The growing popularity of companies like Airbnb and Vacation Rentals By Owner (VRBO), has many Americans considering renting out their homes, or even specific rooms in their homes, in hopes of making some extra money. The decision to rent may lead to additional money—but also may lead to additional taxes. Or does it? If your rental meets the qualifications for short-term rental income, then the rental is not taxable, but all other rental income is reportable on your tax return.
Meeting the Short-Term Test
If taxpayers meet the short-term test, also known as the 14-day rule, they are not required to recognize the income from the rental period, but also may not deduct incurred expenses—e.g., cleaning, repairs, supplies, mortgage interest, and utilities. Meeting the 14-day rule occurs when:
In this best-case scenario, you get to keep the money you made from the rental period and not pay the taxes. Room rentals work in the same way as renting out your whole home.
Short-term rentals are popular when the Super Bowl, music festivals, or other large events are in the area. The 2017 tax year should see a rise in short-term rentals thanks to the August 21 occurrence of the once-in-a-lifetime Total Solar Eclipse. In preparation for the eclipse, thousands of Americans who lived within the path of totality either rented their homes, or rooms in their homes, to people from all over the nation.
Reportable Rental Income
If your rental is not considered short-term, then the income and related expenses generated from the property must be reported on your tax return. How the income is classified is based on the way in which the rental is used. Most home rentals are considered passive activities and are reported on Schedule E of the tax return. This is important, because if you have a passive loss, you generally may only offset it against an activity that generated passive income.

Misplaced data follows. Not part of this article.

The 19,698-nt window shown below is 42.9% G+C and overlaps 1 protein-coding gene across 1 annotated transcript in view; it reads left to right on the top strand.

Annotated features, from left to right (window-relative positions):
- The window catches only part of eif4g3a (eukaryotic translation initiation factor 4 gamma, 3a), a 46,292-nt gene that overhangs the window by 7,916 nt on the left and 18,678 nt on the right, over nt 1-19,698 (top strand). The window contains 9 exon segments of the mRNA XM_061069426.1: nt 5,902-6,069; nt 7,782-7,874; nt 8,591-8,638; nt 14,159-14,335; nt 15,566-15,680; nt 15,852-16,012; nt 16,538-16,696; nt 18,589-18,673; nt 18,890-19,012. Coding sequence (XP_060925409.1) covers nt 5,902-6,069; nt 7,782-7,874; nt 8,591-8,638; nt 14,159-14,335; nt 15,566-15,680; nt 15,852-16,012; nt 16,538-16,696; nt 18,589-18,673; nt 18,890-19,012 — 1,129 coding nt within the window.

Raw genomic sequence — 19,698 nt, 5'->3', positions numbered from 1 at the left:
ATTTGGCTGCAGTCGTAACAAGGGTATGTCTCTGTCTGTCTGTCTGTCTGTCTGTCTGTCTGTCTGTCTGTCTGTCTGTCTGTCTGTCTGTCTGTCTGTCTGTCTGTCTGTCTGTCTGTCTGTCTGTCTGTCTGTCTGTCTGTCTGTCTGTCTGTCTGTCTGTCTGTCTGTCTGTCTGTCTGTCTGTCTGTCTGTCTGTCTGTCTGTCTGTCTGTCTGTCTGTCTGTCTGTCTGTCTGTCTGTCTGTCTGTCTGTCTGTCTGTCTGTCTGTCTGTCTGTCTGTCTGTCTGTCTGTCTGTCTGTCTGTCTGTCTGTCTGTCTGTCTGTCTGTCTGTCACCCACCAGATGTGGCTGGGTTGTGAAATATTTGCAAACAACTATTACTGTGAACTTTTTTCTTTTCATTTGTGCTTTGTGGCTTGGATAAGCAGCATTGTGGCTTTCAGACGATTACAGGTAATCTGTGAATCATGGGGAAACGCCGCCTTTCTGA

However, a passive rental activity loss deduction of up to $25,000 can be taken for taxpayers whose classification is single or married filing jointly (additional rules and limitations apply for married taxpayers filing separately); who actively participated in the rental activity; and whose adjusted gross income, with certain adjustments, did not exceed $150,000. This is a generous exception and can come in handy for taxpayers wanting to offset their nonpassive income.
Although most rental activity falls under passive income, there is an exception to this rule: If your average rental period is less than 30 days, and you perform substantial services, the activity will be looked at as a business and will be considered active, rather than passive, income. Since this type of activity is not a passive activity, losses could be used to offset active income.
When reporting rental income, it is important to know that rental expenses such as cleaning, repairs, supplies, mortgage interest, and utilities can be deducted. How much of the expenses allowable as deductions is determined based on how often you rent the home versus your personal use of the home. If the vacation home is never used personally, then all expenses may be deducted. However, according to IRS rules, if you use the home both for rental and personal purposes, expenses must be allocated between both the rental, and the personal portion, of the tax form. Taxpayers may only offset their rental income with expenses that were generated during the rental period.
Rental activities can be a good source of extra income, but taxpayers should know how they will affect their taxes before engaging in these activities. Should you decide to rent your home, or a room within your home, keeping adequate records of rental periods and the expenses incurred is paramount to maximizing the benefits you should receive from reported activity.
If you have questions concerning the tax implications of your current or future rental activities, or would like to request a speaker on this topic for your organization or event, contact a related author below at (800) 270-9629.